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Building a Computer - Turns on and off

Last response: in Systems
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April 16, 2010 1:58:10 AM

Ok, so I am building be a new computer and I just finished assembling everything. I plugged everything in and I turn on the power and the computer turns on for about a second and then turns on, and then it will stay off for about 2 secs and then turn back on and repeat the cycle.
This is my first time building a pc, and I hope this is an easy fix!

Specs

1tb hdd
9800gtx+
Biostar Tpower i55
Intel core i7 860
Antec EarthWatts 650watts
Creative Soundblaster Xfi Titanium Fatal1ty pro
4gb ddr3 ram
2 dvd drives
Coolermaster centurion 5
April 16, 2010 2:59:58 AM

I forgot to plug an 8pin into the mobo, fixed now.

Also new problem... When I boot up windows I get BSOD "0x0000007b"
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April 16, 2010 3:02:20 AM

Try setting your ram speed volts and timings in your bios
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April 16, 2010 3:23:58 AM

The ram is G.Skill Ripjaws 1600 speed
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April 16, 2010 3:35:11 AM

It will only run at 1600 if your OCing the CPU set it to 1333 and what timings volts is it ? post full specs or model number
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April 16, 2010 4:04:29 AM

Model
Brand G.SKILL
Series Ripjaws Series
Model F3-12800CL9D-4GBRL
Type 240-Pin DDR3 SDRAM
Tech Spec
Capacity 4GB (2 x 2GB)
Speed DDR3 1600 (PC3 12800)
Cas Latency 9
Timing 9-9-9-24-2N
Voltage 1.5V
ECC No
Buffered/Registered Unbuffered
Multi-channel Kit Dual Channel Kit
Heat Spreader Yes
Features Compatible with Dual Channel Intel Core i5 CPU for P55 chipset motherboard, Dual Channel Core i7 CPU for P55 chipset motherboard, and AMD AM3 Platform.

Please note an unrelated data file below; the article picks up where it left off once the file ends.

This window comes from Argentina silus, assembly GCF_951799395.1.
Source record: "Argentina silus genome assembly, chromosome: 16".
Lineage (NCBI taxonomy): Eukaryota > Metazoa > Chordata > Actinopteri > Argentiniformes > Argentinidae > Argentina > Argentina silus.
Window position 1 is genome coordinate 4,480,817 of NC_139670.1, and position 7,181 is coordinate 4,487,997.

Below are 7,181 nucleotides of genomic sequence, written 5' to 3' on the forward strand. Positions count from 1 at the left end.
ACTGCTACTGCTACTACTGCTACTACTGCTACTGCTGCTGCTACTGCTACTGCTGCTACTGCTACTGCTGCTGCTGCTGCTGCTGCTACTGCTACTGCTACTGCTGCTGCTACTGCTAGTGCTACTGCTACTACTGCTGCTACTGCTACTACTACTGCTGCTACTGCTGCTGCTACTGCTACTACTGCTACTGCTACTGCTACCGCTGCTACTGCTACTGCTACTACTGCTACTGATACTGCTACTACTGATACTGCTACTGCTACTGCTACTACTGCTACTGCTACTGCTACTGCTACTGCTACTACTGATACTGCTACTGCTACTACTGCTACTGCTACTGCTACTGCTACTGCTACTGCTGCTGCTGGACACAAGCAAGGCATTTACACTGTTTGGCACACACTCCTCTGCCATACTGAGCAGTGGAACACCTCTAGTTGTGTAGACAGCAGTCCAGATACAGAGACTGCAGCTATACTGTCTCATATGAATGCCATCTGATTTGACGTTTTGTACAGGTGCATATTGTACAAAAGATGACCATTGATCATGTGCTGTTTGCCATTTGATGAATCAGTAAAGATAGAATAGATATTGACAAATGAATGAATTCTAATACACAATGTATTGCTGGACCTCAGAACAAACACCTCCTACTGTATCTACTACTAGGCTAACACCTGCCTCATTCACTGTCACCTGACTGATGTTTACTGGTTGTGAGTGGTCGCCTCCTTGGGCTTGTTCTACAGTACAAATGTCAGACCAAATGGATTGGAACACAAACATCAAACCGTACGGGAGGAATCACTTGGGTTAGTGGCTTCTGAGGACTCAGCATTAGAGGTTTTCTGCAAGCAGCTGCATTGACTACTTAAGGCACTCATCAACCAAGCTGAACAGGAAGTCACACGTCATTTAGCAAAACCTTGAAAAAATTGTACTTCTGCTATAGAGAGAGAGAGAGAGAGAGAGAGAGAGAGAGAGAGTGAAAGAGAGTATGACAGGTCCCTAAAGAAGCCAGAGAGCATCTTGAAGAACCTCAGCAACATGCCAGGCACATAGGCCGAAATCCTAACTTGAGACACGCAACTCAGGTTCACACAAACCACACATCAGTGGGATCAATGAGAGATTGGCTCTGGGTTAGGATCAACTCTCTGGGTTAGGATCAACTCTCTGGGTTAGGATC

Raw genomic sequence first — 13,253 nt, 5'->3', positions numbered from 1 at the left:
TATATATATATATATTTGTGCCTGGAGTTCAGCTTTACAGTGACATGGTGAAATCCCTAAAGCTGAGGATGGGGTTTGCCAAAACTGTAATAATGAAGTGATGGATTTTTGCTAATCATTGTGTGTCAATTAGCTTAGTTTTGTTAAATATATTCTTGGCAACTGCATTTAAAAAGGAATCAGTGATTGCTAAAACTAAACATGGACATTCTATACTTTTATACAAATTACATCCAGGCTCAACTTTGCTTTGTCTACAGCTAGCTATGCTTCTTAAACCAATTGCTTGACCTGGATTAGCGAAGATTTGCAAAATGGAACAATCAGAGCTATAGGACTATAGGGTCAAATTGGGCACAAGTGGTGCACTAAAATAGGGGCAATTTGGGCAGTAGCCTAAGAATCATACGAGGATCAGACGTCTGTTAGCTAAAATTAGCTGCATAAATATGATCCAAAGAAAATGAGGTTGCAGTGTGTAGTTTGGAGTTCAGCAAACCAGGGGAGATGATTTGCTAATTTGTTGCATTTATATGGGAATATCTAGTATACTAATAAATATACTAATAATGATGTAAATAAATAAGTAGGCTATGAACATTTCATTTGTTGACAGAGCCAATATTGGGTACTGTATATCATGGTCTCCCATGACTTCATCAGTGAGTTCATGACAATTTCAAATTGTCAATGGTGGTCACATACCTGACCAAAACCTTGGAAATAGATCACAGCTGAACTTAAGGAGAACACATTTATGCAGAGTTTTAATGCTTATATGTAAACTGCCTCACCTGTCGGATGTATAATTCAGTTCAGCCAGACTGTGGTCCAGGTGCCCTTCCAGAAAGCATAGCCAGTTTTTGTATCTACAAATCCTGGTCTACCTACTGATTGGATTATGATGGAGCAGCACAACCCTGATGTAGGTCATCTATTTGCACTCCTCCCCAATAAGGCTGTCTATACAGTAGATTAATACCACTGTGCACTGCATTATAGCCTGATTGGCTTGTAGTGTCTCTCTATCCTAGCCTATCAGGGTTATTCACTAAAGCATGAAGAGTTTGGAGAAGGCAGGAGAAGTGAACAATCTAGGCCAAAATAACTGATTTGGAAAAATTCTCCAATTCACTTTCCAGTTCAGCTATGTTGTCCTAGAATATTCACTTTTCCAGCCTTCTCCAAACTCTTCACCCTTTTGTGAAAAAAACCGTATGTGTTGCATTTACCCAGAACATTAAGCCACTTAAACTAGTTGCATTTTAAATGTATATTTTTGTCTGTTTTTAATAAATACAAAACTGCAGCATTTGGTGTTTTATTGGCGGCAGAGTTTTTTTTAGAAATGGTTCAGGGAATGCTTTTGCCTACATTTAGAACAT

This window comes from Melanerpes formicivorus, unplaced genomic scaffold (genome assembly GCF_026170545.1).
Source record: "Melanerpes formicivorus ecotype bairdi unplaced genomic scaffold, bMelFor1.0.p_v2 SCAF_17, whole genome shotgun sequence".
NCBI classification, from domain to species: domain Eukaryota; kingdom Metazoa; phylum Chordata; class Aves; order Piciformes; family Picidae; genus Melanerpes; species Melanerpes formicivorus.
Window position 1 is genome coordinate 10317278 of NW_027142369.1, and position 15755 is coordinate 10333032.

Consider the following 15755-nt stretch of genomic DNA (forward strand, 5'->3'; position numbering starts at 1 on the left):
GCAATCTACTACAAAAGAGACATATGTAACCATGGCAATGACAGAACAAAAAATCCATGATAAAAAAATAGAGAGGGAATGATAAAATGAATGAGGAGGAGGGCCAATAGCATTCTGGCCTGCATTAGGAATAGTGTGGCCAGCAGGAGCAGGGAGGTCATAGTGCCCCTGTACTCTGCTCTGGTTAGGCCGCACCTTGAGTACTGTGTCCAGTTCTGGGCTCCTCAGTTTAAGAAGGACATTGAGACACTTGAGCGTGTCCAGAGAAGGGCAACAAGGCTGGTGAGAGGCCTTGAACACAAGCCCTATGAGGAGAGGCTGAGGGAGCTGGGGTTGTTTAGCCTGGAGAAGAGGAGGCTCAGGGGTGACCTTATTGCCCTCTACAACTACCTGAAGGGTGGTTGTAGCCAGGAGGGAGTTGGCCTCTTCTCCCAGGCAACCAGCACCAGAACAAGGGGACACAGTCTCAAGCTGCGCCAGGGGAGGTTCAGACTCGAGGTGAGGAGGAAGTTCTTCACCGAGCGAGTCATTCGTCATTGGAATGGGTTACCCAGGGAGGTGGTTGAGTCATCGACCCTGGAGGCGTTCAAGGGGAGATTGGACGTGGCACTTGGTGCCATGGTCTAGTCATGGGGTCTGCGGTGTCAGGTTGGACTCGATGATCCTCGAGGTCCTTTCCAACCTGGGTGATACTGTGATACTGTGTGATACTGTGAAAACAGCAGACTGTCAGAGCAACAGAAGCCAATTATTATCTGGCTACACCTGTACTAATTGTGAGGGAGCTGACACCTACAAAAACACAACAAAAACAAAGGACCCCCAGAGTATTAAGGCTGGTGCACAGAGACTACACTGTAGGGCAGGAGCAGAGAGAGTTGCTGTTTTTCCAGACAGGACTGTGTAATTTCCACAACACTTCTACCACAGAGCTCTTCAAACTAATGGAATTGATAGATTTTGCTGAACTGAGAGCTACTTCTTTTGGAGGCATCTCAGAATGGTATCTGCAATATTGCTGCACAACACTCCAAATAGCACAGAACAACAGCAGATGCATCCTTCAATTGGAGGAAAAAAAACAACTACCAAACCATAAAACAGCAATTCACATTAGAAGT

Manufacturer Warranty
Parts Lifetime limited
Labor Lifetime limited

Introduction
Welcome to a new level of PC performance with G.SKILL Ripjaws Series memory. Your computer will never be the same with 4GB of high-density DDR3 1600 SDRAM spread over two DIMMs. Eliminate data bottlenecks by taking advantage of multi-channel technology and multiplying your memory bandwidth. Ripjaws Series memory is designed specifically to complement Core i7 processors, the P55 Express Chipset and AMD AM3 platform. Optimized for speed, low latency and high stability, Ripjaws Series memory is the perfect solution to faster programs and quicker load times.

Heat management is always important for any PC builder and enthusiast. G.SKILL understands this concern, which is why each Ripjaws Series DIMM comes with a stylish comb-like design heat-spreader, which dissipates heat by exposing it to cool air over a greater surface area and will look great in any case. These DIMMs also operate at a cool 1.5V for better internal temperatures and overclocking versatility. Upgrade your PC with raw power and own G.SKILL Ripjaws Series memory today!